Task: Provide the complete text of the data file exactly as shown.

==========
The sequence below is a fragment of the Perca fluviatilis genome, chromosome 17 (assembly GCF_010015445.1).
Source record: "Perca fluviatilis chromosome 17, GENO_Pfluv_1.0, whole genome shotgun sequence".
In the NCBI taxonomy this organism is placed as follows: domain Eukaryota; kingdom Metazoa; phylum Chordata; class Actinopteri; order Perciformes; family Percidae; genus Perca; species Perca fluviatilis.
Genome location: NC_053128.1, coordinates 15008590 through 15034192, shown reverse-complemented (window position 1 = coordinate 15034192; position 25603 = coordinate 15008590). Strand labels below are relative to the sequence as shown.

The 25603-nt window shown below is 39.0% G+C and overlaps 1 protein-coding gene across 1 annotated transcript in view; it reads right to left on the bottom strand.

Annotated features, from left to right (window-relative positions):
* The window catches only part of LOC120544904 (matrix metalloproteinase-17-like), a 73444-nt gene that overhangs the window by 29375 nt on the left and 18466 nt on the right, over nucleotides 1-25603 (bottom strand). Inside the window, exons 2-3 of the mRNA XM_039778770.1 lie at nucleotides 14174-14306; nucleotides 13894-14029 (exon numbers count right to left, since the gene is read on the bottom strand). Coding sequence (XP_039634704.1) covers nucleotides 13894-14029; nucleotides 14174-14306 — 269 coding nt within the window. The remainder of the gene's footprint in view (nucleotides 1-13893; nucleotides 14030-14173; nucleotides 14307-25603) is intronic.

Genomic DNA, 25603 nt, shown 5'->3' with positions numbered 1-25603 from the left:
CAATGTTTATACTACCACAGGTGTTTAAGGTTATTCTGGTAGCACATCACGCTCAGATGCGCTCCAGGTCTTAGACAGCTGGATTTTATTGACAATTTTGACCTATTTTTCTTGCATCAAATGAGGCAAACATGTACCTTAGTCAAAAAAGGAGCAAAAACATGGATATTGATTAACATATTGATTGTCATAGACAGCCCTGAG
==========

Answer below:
The sequence below is a fragment of the Perca fluviatilis genome, chromosome 17 (assembly GCF_010015445.1).
Source record: "Perca fluviatilis chromosome 17, GENO_Pfluv_1.0, whole genome shotgun sequence".
In the NCBI taxonomy this organism is placed as follows: domain Eukaryota; kingdom Metazoa; phylum Chordata; class Actinopteri; order Perciformes; family Percidae; genus Perca; species Perca fluviatilis.
Genome location: NC_053128.1, coordinates 15008590 through 15034192, shown reverse-complemented (window position 1 = coordinate 15034192; position 25603 = coordinate 15008590). Strand labels below are relative to the sequence as shown.

The 25603-nt window shown below is 39.0% G+C and overlaps 1 protein-coding gene across 1 annotated transcript in view; it reads right to left on the bottom strand.

Annotated features, from left to right (window-relative positions):
* The window catches only part of LOC120544904 (matrix metalloproteinase-17-like), a 73444-nt gene that overhangs the window by 29375 nt on the left and 18466 nt on the right, over nucleotides 1-25603 (bottom strand). Inside the window, exons 2-3 of the mRNA XM_039778770.1 lie at nucleotides 14174-14306; nucleotides 13894-14029 (exon numbers count right to left, since the gene is read on the bottom strand). Coding sequence (XP_039634704.1) covers nucleotides 13894-14029; nucleotides 14174-14306 — 269 coding nt within the window. The remainder of the gene's footprint in view (nucleotides 1-13893; nucleotides 14030-14173; nucleotides 14307-25603) is intronic.

Genomic DNA, 25603 nt, shown 5'->3' with positions numbered 1-25603 from the left:
CAATGTTTATACTACCACAGGTGTTTAAGGTTATTCTGGTAGCACATCACGCTCAGATGCGCTCCAGGTCTTAGACAGCTGGATTTTATTGACAATTTTGACCTATTTTTCTTGCATCAAATGAGGCAAACATGTACCTTAGTCAAAAAAGGAGCAAAAACATGGATATTGATTAACATATTGATTGTCATAGACAGCCCTGAG